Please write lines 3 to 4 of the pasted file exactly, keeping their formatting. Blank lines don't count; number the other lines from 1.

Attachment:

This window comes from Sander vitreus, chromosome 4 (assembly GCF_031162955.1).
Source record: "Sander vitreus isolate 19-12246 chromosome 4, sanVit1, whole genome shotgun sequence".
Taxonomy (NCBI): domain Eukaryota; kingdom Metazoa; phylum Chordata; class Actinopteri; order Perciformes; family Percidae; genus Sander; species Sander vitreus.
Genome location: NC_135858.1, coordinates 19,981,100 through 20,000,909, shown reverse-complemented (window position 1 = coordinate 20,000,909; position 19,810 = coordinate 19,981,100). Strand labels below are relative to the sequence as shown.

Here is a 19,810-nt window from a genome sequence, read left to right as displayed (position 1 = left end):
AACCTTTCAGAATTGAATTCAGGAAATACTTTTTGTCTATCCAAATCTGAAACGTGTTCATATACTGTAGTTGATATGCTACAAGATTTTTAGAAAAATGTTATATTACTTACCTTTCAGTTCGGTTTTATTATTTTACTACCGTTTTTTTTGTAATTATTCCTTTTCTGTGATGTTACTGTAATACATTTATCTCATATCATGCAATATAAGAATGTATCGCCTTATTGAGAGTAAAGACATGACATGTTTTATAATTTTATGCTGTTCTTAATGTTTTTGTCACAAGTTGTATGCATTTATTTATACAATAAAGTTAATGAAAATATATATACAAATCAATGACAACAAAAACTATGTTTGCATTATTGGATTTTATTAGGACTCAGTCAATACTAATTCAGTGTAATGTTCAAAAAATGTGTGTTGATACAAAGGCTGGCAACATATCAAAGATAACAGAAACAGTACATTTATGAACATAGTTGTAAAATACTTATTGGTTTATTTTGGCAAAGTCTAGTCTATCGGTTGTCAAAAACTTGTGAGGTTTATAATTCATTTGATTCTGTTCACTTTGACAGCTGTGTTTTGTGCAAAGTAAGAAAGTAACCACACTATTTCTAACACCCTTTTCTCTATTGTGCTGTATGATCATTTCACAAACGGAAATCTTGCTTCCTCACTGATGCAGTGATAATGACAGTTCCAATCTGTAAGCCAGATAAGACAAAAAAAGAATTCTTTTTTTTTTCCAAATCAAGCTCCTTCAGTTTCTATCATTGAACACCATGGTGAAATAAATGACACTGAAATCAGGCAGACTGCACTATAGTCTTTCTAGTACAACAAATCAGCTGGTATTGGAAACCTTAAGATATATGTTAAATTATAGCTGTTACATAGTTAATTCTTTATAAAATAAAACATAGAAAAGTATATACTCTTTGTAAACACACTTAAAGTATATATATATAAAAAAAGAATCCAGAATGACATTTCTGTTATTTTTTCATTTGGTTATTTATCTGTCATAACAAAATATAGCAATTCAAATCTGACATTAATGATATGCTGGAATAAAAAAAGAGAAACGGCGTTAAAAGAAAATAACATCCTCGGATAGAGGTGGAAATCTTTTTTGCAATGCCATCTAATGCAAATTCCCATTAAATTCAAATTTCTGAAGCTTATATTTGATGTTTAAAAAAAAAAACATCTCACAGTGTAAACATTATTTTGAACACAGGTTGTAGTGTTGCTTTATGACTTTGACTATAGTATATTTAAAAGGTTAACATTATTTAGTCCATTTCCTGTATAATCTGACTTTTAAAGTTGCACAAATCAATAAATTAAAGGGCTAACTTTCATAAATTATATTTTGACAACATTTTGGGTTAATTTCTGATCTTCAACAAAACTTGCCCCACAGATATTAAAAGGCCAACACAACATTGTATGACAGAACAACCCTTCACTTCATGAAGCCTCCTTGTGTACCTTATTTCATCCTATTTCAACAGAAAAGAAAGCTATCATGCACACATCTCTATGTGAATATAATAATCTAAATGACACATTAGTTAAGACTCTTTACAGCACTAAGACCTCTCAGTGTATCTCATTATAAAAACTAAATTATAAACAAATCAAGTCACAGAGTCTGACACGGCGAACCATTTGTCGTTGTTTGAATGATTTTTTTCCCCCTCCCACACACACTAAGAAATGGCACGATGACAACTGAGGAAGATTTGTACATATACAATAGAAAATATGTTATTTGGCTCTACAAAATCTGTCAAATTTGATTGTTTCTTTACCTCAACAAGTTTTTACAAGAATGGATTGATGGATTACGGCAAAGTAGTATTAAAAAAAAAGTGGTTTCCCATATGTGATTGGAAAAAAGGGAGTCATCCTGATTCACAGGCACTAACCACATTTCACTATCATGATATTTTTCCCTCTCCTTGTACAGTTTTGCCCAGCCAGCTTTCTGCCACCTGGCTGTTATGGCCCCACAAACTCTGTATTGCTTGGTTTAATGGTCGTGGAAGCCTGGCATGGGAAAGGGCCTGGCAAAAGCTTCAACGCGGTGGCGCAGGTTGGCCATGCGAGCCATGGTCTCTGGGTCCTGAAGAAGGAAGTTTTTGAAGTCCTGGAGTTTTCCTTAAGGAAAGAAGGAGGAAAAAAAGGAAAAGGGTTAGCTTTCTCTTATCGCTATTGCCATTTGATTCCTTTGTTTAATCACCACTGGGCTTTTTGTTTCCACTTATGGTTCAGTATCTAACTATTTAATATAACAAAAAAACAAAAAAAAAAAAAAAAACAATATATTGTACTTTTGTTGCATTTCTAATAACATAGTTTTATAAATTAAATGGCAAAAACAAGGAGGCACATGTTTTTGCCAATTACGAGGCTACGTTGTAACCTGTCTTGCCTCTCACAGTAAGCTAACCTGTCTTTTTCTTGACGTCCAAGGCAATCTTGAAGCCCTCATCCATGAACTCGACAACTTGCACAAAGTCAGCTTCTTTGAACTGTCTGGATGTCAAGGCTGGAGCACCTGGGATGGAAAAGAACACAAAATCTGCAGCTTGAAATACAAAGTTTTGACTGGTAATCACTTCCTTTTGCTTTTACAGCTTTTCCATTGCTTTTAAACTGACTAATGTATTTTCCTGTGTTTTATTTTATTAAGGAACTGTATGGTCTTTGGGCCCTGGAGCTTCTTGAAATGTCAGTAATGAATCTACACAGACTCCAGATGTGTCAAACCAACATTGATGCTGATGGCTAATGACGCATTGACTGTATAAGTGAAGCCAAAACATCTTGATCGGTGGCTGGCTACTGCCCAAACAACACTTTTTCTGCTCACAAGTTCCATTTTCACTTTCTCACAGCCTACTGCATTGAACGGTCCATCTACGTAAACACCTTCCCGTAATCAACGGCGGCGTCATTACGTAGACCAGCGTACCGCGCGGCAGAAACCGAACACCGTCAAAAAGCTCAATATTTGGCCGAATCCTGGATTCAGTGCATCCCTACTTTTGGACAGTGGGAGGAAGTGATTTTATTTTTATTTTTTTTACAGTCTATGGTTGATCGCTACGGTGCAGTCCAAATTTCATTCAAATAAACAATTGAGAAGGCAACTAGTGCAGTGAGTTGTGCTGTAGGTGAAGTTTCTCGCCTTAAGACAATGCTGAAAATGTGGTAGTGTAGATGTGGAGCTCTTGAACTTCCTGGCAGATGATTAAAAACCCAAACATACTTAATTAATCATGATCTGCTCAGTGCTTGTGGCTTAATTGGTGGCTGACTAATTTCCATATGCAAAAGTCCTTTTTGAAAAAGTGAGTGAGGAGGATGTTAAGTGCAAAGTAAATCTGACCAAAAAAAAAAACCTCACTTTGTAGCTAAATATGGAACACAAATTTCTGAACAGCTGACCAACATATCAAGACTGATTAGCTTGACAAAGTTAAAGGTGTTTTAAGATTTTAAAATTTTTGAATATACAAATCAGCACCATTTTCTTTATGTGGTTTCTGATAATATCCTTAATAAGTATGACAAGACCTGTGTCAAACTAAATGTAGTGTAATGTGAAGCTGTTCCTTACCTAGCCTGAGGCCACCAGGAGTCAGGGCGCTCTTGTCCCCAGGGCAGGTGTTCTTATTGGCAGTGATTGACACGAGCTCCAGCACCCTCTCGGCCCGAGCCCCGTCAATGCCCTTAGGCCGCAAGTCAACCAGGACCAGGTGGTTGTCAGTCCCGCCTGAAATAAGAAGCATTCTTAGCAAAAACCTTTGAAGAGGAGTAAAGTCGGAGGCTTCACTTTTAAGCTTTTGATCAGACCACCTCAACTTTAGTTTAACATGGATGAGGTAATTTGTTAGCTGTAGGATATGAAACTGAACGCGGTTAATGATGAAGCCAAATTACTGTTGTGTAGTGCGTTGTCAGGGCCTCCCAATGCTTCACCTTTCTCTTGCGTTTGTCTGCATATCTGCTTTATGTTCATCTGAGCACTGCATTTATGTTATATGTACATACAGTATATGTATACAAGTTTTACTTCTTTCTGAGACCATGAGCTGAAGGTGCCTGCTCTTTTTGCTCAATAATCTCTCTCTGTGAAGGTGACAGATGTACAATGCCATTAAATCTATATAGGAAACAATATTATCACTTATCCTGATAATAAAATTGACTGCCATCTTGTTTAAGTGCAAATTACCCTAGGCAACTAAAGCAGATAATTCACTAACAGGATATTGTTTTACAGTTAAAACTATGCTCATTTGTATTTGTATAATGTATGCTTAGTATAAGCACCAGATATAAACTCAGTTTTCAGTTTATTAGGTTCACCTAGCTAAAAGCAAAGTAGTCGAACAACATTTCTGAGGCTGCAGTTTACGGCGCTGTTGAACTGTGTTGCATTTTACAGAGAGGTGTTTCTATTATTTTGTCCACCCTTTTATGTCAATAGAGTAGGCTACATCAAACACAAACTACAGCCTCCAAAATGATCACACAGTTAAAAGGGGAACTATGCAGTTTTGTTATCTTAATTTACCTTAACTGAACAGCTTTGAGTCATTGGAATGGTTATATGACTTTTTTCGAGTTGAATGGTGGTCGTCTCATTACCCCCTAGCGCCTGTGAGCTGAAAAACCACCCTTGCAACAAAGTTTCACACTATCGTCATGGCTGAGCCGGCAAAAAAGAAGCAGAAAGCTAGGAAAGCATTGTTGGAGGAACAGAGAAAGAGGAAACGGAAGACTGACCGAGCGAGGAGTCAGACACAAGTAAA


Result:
Taxonomy (NCBI): domain Eukaryota; kingdom Metazoa; phylum Chordata; class Actinopteri; order Perciformes; family Percidae; genus Sander; species Sander vitreus.
Genome location: NC_135858.1, coordinates 19,981,100 through 20,000,909, shown reverse-complemented (window position 1 = coordinate 20,000,909; position 19,810 = coordinate 19,981,100). Strand labels below are relative to the sequence as shown.